Spruce Pine Attorney Sentenced To 27 Months For Filing False Tax Returns
United States Attorney Anne M. Tompkins Western District Of North Carolina
CHARLOTTE, N.C. – U.S. District Judge Graham Mullen sentenced a Spruce Pine man, who was an attorney, engineer and appraiser, to 27 months in prison for making false statements on his tax returns, announced Anne M. Tompkins, U.S. Attorney for the Western District of North Carolina. Randy Alan Carpenter, 56, was also ordered to serve one year under court supervision and to pay $507,995 as restitution to IRS.
Joining U.S. Attorney Tompkins in making today’s announcement are Jeannine A. Hammett, Special Agent in Charge of the Internal Revenue Service - Criminal Investigation Division (IRS-CI), John A Strong, Special Agent in Charge of the Federal Bureau of Investigation (FBI) and Jon T. Rymer, Inspector General of the Federal Deposit Insurance Corporation, Office of the Inspector General (FDIC-OIG).
According to court records and today’s sentencing hearing, Carpenter received over $1.2 million in professional fees in 2005 and 2006 from his work at a failed real estate development near Spruce Pine, N.C., known as the “Villages of Penland.” Carpenter pleaded guilty to the tax charges in May 2013. As a condition of his plea agreement, Carpenter was also ordered to cooperate with the IRS in filing amended tax returns. When announcing his sentence, Judge Mullen noted that although Carpenter’s sentencing was not intentionally set for April 15th, the court agreed with the prosecution’s argument that Carpenter’s sentence should be a general deterrent to those might be tempted to intentionally file false tax returns.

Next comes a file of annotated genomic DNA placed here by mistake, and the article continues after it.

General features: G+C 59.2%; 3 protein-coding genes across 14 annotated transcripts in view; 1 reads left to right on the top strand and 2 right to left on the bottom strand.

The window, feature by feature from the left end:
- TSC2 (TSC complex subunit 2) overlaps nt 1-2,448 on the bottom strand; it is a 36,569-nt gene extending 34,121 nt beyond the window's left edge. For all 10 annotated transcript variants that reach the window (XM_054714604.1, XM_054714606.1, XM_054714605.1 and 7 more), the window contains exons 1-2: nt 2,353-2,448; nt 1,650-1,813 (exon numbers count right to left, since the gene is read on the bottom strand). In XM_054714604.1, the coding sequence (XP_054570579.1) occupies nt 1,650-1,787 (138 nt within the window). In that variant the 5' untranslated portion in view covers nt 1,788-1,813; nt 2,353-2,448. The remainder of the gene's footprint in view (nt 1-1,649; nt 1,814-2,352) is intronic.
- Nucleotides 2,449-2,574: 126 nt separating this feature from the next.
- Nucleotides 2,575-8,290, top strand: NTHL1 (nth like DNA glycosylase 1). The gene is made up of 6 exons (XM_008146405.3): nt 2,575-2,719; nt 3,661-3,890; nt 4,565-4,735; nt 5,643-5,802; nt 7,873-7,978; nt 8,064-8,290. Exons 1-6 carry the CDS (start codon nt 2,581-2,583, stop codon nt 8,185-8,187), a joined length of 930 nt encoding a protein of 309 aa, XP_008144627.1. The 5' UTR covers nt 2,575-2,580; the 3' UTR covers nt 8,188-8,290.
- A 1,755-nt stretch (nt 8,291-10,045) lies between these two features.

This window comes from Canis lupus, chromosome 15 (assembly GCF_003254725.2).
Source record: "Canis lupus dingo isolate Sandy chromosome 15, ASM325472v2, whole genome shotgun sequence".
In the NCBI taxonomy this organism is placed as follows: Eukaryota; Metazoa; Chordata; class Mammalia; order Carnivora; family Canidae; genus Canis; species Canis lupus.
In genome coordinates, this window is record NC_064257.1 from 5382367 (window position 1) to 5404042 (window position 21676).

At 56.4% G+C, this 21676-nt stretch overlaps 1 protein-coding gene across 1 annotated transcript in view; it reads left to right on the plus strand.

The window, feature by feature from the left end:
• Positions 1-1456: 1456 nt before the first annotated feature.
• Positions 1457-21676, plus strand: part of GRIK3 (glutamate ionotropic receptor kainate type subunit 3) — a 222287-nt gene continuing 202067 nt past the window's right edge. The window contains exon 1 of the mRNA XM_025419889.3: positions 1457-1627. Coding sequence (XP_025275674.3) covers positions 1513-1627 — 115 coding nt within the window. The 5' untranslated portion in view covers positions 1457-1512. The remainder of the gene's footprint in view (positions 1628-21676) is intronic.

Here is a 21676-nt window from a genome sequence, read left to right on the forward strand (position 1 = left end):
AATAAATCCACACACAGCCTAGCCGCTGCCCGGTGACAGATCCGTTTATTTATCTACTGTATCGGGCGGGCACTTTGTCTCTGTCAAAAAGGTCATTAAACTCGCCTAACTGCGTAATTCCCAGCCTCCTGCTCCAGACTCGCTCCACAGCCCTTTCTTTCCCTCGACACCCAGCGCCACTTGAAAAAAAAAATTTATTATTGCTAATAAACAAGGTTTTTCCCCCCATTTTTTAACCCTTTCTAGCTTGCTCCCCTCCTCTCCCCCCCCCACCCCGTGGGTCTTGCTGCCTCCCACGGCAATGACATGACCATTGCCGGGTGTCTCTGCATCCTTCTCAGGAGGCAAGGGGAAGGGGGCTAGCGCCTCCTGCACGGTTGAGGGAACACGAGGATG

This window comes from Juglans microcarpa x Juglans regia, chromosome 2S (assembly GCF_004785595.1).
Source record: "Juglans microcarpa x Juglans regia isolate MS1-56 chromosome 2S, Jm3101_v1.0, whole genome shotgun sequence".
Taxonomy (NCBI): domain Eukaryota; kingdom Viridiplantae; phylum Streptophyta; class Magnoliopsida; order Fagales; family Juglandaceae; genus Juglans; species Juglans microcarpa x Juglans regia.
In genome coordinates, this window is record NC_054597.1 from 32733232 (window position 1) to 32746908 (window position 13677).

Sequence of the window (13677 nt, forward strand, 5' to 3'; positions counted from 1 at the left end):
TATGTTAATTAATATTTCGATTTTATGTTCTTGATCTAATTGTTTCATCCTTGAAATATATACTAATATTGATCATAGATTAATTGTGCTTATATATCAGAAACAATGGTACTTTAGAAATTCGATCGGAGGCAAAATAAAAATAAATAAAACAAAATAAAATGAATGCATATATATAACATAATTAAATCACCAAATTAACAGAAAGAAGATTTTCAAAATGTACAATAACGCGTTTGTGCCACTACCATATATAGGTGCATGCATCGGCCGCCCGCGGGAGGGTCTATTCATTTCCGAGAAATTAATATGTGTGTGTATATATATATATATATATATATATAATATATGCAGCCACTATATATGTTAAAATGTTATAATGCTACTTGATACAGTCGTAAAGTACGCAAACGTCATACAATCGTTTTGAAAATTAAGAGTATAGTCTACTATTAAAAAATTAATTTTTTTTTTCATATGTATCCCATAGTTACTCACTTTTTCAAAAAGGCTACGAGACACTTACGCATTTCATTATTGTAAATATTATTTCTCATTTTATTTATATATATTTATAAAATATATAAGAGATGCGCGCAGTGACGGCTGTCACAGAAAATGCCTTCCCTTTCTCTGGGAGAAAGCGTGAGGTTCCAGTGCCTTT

Carpenter will be ordered to report to the Federal Bureau of Prisons to begin serving his sentence upon designation of a federal facility. All federal sentences are served without the possibility of parole.
The investigation was handled jointly the FBI, IRS and FDIC-OIG. The case is being prosecuted by Assistant United States Attorneys Michael E. Savage and Courtney Bumpers of the U.S. Attorney’s Office in Charlotte and Trial Attorney Gregory Bailey of the U.S. Department of Justice’s Criminal Tax Division.